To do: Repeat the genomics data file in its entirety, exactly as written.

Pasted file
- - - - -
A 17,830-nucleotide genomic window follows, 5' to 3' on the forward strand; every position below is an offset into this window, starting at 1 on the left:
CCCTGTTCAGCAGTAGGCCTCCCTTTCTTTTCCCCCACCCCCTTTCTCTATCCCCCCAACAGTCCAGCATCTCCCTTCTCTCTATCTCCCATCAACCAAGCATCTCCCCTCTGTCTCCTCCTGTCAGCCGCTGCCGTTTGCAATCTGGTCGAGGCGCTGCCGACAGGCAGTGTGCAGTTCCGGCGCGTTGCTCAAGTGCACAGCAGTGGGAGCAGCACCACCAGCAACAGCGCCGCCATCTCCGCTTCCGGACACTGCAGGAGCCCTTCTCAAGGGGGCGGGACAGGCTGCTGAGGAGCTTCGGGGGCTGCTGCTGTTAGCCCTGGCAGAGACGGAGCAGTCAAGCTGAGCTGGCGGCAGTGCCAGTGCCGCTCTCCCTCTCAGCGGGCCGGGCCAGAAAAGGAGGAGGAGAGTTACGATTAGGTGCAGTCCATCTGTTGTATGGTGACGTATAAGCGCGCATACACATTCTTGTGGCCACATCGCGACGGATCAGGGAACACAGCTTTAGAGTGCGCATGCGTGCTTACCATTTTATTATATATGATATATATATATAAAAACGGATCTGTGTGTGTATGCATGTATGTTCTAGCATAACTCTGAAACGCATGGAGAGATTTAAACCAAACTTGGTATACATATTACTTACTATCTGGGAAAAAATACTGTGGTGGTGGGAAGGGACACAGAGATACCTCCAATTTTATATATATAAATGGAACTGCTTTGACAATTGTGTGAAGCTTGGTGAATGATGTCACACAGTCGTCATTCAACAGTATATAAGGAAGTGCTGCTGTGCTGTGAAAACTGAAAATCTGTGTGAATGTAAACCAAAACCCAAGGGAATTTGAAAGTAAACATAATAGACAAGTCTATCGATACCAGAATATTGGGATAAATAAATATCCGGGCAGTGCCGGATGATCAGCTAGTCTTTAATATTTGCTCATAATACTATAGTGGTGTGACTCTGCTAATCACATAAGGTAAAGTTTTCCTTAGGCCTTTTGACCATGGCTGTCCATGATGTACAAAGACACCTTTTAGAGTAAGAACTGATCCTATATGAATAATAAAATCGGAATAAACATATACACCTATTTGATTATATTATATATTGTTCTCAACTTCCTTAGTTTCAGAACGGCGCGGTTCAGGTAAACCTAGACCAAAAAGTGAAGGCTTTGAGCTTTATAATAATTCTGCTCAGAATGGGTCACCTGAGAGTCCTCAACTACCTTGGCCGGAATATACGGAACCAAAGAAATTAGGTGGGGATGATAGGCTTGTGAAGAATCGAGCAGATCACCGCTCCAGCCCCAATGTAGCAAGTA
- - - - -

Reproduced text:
A 17,830-nucleotide genomic window follows, 5' to 3' on the forward strand; every position below is an offset into this window, starting at 1 on the left:
CCCTGTTCAGCAGTAGGCCTCCCTTTCTTTTCCCCCACCCCCTTTCTCTATCCCCCCAACAGTCCAGCATCTCCCTTCTCTCTATCTCCCATCAACCAAGCATCTCCCCTCTGTCTCCTCCTGTCAGCCGCTGCCGTTTGCAATCTGGTCGAGGCGCTGCCGACAGGCAGTGTGCAGTTCCGGCGCGTTGCTCAAGTGCACAGCAGTGGGAGCAGCACCACCAGCAACAGCGCCGCCATCTCCGCTTCCGGACACTGCAGGAGCCCTTCTCAAGGGGGCGGGACAGGCTGCTGAGGAGCTTCGGGGGCTGCTGCTGTTAGCCCTGGCAGAGACGGAGCAGTCAAGCTGAGCTGGCGGCAGTGCCAGTGCCGCTCTCCCTCTCAGCGGGCCGGGCCAGAAAAGGAGGAGGAGAGTTACGATTAGGTGCAGTCCATCTGTTGTATGGTGACGTATAAGCGCGCATACACATTCTTGTGGCCACATCGCGACGGATCAGGGAACACAGCTTTAGAGTGCGCATGCGTGCTTACCATTTTATTATATATGATATATATATATAAAAACGGATCTGTGTGTGTATGCATGTATGTTCTAGCATAACTCTGAAACGCATGGAGAGATTTAAACCAAACTTGGTATACATATTACTTACTATCTGGGAAAAAATACTGTGGTGGTGGGAAGGGACACAGAGATACCTCCAATTTTATATATATAAATGGAACTGCTTTGACAATTGTGTGAAGCTTGGTGAATGATGTCACACAGTCGTCATTCAACAGTATATAAGGAAGTGCTGCTGTGCTGTGAAAACTGAAAATCTGTGTGAATGTAAACCAAAACCCAAGGGAATTTGAAAGTAAACATAATAGACAAGTCTATCGATACCAGAATATTGGGATAAATAAATATCCGGGCAGTGCCGGATGATCAGCTAGTCTTTAATATTTGCTCATAATACTATAGTGGTGTGACTCTGCTAATCACATAAGGTAAAGTTTTCCTTAGGCCTTTTGACCATGGCTGTCCATGATGTACAAAGACACCTTTTAGAGTAAGAACTGATCCTATATGAATAATAAAATCGGAATAAACATATACACCTATTTGATTATATTATATATTGTTCTCAACTTCCTTAGTTTCAGAACGGCGCGGTTCAGGTAAACCTAGACCAAAAAGTGAAGGCTTTGAGCTTTATAATAATTCTGCTCAGAATGGGTCACCTGAGAGTCCTCAACTACCTTGGCCGGAATATACGGAACCAAAGAAATTAGGTGGGGATGATAGGCTTGTGAAGAATCGAGCAGATCACCGCTCCAGCCCCAATGTAGCAAGTA